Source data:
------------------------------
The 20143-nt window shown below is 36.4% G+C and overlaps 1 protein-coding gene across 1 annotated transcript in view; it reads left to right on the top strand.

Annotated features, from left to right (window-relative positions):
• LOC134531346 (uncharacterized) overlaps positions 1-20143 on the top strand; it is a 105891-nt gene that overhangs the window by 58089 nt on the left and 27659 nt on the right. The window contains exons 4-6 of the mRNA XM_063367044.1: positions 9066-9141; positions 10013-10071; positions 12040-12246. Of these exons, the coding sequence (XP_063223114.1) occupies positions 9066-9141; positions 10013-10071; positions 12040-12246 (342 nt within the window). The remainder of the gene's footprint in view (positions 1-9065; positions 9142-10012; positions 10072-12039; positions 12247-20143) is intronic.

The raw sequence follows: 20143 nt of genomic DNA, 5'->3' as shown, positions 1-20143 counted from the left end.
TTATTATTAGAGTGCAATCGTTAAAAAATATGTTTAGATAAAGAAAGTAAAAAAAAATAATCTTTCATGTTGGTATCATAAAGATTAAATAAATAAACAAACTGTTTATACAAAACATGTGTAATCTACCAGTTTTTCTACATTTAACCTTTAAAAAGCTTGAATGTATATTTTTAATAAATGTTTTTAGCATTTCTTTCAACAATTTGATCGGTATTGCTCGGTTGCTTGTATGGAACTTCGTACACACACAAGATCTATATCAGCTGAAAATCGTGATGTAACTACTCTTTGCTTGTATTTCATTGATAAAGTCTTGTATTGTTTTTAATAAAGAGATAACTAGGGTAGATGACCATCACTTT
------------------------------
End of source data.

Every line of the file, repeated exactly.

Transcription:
The 20143-nt window shown below is 36.4% G+C and overlaps 1 protein-coding gene across 1 annotated transcript in view; it reads left to right on the top strand.

Annotated features, from left to right (window-relative positions):
• LOC134531346 (uncharacterized) overlaps positions 1-20143 on the top strand; it is a 105891-nt gene that overhangs the window by 58089 nt on the left and 27659 nt on the right. The window contains exons 4-6 of the mRNA XM_063367044.1: positions 9066-9141; positions 10013-10071; positions 12040-12246. Of these exons, the coding sequence (XP_063223114.1) occupies positions 9066-9141; positions 10013-10071; positions 12040-12246 (342 nt within the window). The remainder of the gene's footprint in view (positions 1-9065; positions 9142-10012; positions 10072-12039; positions 12247-20143) is intronic.

The raw sequence follows: 20143 nt of genomic DNA, 5'->3' as shown, positions 1-20143 counted from the left end.
TTATTATTAGAGTGCAATCGTTAAAAAATATGTTTAGATAAAGAAAGTAAAAAAAAATAATCTTTCATGTTGGTATCATAAAGATTAAATAAATAAACAAACTGTTTATACAAAACATGTGTAATCTACCAGTTTTTCTACATTTAACCTTTAAAAAGCTTGAATGTATATTTTTAATAAATGTTTTTAGCATTTCTTTCAACAATTTGATCGGTATTGCTCGGTTGCTTGTATGGAACTTCGTACACACACAAGATCTATATCAGCTGAAAATCGTGATGTAACTACTCTTTGCTTGTATTTCATTGATAAAGTCTTGTATTGTTTTTAATAAAGAGATAACTAGGGTAGATGACCATCACTTT